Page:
Woman killed for her ovule. Catholic doctor: Surogacy is about business, not about life
by Nirmala Carvalho

Maharashtra police uncover a racket in trafficking of human eggs. Poor women persuaded to donate theirs on the back of promises they will be richly compensated. But one of them rebelled and was killed. Dr. Pascoal Carvalho: "The child is never seen as a gift, but as an article to be bought and sold".


Mumbai (AsiaNews) - "Surrogacy has never been in favor of life. It's just a business”, Dr. Pascoal Carvalho, a Catholic doctor and member of the Pontifical Academy for Life, comments to AsiaNews on the murder of a young Indian mother, kidnapped and killed to be able to sell the child and traffic her ova. A side effect of the booming surrogacy industry, in which India is a world leader, the doctor says: "It is a market with a turnover of billions of dollars, largely unregulated and lacking in ethics, full of greed and full of potential dangers".

The story of Madhumati Thakur, 22, came to light this week and has turned the spotlight on trafficking in ovules in Maharashtra. Police in Hadapsar (near the city of Pune) arrested four women and one other person guilty of the murder of the young mother, and attempted sale of her baby.

The mastermind of the racket was Nikita Sanjay Kangne, who approached poor women in the slums of Wanowrie and Hadapsar and convinced her to donate her eggs with the promise of huge sums. The same happened with Madhumati, but she seems to have rebelled and this is why she was killed.

Kangne ​​confessed that she donated her eggs for artificial insemination and was a surrogate mother. The murderer had found work at a fertility center in Vimannagar specializing in in vitro fertilization, which "provided" donors eggs on commission. The clinic paid 15 thousand rupees for every woman [198 euro]; of these, 10 thousand were for the donor and 5 thousand for commission.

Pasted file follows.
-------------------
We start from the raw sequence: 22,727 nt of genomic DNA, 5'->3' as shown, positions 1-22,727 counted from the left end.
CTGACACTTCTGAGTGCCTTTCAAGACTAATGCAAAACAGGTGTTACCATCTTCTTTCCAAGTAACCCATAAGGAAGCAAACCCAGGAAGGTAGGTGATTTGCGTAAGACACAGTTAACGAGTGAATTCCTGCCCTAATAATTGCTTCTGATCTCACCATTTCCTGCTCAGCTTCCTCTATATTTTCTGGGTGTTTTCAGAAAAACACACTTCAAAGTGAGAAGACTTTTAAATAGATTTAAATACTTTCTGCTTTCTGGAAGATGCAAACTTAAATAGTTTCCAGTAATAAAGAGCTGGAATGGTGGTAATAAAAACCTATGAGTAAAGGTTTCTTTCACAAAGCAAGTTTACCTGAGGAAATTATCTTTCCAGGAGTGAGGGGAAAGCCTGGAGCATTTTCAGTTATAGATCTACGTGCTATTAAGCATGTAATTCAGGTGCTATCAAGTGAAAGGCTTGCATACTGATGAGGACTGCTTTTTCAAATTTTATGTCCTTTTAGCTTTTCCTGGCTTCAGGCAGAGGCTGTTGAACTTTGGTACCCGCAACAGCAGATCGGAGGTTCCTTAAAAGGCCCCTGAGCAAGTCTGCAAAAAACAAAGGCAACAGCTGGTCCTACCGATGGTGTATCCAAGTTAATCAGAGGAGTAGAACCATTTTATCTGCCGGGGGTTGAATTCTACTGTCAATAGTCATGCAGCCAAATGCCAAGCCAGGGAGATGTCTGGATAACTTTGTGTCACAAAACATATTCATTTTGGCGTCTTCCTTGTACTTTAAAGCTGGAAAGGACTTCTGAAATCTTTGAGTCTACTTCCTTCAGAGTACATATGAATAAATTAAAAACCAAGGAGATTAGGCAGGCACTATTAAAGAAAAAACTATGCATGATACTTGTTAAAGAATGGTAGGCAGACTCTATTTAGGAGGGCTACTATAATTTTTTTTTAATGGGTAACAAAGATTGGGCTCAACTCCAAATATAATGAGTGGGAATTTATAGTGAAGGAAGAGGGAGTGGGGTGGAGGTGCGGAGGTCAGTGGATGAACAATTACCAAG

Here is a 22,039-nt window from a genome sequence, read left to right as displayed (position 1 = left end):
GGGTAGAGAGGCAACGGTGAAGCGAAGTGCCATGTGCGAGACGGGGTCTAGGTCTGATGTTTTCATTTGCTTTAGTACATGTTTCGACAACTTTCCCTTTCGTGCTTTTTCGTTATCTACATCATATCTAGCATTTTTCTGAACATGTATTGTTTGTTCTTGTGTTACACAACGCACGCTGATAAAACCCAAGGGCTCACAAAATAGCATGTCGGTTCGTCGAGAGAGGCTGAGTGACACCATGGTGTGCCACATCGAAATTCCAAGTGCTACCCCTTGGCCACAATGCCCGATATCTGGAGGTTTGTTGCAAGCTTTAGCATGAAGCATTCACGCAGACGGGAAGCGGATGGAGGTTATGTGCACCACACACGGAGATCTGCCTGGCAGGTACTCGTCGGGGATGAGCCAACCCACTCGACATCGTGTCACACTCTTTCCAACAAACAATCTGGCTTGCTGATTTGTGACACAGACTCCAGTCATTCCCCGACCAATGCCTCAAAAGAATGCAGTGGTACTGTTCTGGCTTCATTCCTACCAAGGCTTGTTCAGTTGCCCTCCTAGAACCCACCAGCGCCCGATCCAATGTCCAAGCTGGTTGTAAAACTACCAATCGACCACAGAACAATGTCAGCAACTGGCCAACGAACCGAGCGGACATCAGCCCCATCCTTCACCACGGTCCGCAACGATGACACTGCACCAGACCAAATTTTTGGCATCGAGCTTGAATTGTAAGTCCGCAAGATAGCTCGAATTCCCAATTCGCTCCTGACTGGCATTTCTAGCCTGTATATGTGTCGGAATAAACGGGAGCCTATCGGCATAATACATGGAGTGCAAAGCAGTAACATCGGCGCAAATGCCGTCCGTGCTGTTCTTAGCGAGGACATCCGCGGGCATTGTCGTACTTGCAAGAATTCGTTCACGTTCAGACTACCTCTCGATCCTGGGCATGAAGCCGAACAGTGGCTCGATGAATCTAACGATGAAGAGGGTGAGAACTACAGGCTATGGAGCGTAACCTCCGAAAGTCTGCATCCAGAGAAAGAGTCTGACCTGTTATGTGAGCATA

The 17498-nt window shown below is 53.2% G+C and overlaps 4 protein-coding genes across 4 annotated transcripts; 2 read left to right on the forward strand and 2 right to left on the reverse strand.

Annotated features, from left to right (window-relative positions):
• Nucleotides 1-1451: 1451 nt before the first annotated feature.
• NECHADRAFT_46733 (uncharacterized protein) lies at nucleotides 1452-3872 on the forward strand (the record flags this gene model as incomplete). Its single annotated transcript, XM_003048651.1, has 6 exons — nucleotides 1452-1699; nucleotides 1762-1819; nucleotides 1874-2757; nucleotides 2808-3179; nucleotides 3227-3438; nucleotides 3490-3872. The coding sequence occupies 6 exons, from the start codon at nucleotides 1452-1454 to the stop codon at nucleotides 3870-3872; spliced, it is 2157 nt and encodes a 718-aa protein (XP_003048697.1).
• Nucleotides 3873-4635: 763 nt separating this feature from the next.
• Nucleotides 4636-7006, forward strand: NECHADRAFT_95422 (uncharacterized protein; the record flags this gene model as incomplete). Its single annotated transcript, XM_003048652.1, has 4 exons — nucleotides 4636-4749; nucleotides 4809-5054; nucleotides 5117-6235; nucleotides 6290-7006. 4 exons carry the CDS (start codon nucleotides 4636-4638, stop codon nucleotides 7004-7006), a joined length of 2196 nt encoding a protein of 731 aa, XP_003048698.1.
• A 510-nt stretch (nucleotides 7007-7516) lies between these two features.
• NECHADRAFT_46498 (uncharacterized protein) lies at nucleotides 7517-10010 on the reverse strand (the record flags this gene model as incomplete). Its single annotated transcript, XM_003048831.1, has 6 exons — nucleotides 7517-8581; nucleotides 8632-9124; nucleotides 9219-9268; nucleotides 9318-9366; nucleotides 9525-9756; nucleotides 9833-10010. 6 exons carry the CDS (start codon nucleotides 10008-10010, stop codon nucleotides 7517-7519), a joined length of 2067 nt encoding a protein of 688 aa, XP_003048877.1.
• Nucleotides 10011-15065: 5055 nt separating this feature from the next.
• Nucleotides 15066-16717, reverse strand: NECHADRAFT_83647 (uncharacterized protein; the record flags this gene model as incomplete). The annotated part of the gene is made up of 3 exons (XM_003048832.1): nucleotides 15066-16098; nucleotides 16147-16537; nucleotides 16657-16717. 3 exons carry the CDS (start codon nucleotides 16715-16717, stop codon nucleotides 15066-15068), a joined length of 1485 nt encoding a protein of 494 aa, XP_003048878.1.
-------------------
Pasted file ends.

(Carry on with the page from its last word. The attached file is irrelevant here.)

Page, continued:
The police are trying to figure out if the racket has involved other women, and the odds are very high since the group was active for seven months. Dr. Carvalho, who is also a member of the Diocesan Committee for human life, says: "life is never valued in surrogacy although through deceptive marketing strategies portray this ‘business’ other than commodification of a life . A child is not viewed as a gift but as an item to be procured”.

He adds: “The tens of thousands of embryo’s that are destroyed and the dangers to the commissioned parent, and this uncovering of the murder of the ‘woman’ in Pune, all reveal the bitter truth of surrogacy- the defeat of the inherent value of human life”.

The expert concludes: “While surrogacy, seems, like an attractive alternative as a poor surrogate mother gets very much needed money and an infertile couple gets their long-desired biologically related baby; due to lack of proper legislation, both surrogate mothers and intended parents are somehow exploited and the profit is earned by middlemen and commercial agencies”.

In India the assisted fertilization sector generates about 5 billion dollars [4.4 billion euro] each year and the country has more than 500 clinics. Surrogacy services "produces" 6 thousand children a year, for a profit of one billion dollars. Couples, especially foreign, prefer Indian children because the cost of a surrogate pregnancy is much lower: between 18 and 30 thousand dollars (one third of the price in the US), of which about 8 thousand belong to the woman who is carrying the embryos donated by couples